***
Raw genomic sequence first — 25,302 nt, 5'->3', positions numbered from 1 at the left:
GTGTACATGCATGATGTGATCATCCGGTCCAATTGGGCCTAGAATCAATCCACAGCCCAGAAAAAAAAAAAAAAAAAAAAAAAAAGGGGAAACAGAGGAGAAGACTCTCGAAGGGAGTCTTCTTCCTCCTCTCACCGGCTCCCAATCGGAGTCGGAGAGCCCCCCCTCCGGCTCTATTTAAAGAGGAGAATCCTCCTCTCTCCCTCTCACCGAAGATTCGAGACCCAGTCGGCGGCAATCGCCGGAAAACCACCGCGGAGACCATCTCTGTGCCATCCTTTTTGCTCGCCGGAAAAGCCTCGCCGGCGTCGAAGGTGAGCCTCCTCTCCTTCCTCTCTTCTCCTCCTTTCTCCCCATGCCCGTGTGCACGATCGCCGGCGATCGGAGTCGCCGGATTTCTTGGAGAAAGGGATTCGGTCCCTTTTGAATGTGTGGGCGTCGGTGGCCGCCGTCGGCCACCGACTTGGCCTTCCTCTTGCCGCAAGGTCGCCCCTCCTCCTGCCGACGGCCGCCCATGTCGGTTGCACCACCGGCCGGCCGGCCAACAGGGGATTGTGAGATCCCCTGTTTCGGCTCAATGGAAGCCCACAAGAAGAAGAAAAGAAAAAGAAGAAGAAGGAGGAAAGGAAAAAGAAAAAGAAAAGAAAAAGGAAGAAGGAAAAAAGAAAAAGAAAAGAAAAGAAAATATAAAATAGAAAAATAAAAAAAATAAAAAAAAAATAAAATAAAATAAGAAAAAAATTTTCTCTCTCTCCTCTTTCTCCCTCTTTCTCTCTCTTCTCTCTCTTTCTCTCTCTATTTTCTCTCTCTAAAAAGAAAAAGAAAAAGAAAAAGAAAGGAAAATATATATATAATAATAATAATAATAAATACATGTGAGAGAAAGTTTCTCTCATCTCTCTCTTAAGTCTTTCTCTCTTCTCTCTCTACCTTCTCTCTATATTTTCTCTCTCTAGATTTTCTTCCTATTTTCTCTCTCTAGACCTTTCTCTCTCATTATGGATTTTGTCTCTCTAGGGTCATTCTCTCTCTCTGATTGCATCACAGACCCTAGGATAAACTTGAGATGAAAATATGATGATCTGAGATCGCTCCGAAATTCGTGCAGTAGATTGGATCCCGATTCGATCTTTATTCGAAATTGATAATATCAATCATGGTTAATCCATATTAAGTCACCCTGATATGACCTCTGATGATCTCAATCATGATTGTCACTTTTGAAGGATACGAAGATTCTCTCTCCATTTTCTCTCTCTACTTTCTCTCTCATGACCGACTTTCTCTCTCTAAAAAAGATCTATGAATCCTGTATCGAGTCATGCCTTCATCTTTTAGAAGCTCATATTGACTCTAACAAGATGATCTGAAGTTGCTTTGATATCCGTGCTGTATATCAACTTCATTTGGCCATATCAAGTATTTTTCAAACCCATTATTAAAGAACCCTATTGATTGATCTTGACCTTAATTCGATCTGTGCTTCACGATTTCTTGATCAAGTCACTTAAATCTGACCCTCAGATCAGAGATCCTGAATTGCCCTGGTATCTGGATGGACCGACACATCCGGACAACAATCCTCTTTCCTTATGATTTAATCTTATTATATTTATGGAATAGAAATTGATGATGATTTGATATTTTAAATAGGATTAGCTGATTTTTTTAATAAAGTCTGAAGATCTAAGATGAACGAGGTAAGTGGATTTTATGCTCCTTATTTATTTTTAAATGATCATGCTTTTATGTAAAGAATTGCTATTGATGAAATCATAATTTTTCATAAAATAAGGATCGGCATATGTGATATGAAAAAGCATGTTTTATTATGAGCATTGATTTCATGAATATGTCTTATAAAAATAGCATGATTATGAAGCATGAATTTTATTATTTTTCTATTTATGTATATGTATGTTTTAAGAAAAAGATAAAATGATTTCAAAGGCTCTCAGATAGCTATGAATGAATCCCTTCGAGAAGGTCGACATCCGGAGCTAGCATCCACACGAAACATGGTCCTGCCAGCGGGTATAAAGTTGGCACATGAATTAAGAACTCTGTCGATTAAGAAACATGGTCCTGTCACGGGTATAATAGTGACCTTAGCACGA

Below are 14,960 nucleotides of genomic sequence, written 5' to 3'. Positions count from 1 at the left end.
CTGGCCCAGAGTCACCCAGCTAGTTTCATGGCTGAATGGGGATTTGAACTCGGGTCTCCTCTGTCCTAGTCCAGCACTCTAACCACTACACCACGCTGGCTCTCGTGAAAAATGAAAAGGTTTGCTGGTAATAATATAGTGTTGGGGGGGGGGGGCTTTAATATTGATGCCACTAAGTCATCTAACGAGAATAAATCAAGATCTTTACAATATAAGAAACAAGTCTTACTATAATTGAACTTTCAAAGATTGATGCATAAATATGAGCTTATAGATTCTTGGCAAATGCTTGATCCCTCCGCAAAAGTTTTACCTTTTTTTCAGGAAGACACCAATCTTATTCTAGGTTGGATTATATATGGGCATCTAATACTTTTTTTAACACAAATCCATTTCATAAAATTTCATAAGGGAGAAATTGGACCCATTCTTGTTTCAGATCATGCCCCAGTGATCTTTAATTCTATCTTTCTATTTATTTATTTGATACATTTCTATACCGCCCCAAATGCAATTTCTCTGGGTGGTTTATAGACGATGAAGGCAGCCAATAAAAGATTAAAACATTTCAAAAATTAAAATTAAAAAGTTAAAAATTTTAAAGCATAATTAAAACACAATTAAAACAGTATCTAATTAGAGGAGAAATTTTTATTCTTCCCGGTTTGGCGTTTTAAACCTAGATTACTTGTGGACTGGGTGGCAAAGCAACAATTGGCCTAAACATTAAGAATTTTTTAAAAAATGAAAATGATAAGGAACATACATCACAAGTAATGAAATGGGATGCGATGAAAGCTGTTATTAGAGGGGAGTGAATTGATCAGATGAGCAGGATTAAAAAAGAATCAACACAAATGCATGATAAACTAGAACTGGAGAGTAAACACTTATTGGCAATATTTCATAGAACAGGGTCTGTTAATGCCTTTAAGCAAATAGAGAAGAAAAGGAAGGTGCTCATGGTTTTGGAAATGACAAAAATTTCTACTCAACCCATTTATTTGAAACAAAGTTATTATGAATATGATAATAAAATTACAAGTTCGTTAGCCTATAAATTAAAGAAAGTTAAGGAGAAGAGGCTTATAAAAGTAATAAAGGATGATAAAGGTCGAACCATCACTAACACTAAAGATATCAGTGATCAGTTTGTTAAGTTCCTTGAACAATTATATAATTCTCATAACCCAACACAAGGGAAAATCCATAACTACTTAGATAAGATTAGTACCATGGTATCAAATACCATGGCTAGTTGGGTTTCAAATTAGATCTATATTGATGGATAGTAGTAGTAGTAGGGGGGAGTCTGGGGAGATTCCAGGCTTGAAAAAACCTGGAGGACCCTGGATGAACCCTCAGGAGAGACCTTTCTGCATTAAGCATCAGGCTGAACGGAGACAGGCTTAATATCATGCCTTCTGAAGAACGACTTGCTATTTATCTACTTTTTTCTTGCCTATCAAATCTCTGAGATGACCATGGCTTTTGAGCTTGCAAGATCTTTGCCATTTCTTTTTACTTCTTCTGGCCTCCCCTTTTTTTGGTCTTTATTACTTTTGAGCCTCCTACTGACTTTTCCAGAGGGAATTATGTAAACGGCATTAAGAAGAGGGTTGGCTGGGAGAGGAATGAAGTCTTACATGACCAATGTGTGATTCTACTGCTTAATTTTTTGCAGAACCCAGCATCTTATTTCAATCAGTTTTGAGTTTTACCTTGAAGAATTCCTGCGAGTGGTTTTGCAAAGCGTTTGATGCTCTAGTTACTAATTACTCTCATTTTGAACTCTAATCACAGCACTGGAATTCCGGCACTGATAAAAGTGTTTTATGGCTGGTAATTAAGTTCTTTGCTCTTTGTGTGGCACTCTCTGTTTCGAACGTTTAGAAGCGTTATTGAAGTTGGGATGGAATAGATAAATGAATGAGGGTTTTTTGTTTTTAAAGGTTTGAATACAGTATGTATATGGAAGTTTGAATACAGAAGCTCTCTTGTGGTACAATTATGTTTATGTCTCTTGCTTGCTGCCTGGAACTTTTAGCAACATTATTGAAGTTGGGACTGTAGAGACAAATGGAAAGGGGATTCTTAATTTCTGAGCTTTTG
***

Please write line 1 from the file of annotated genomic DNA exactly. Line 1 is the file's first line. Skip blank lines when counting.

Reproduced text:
Raw genomic sequence first — 25,302 nt, 5'->3', positions numbered from 1 at the left: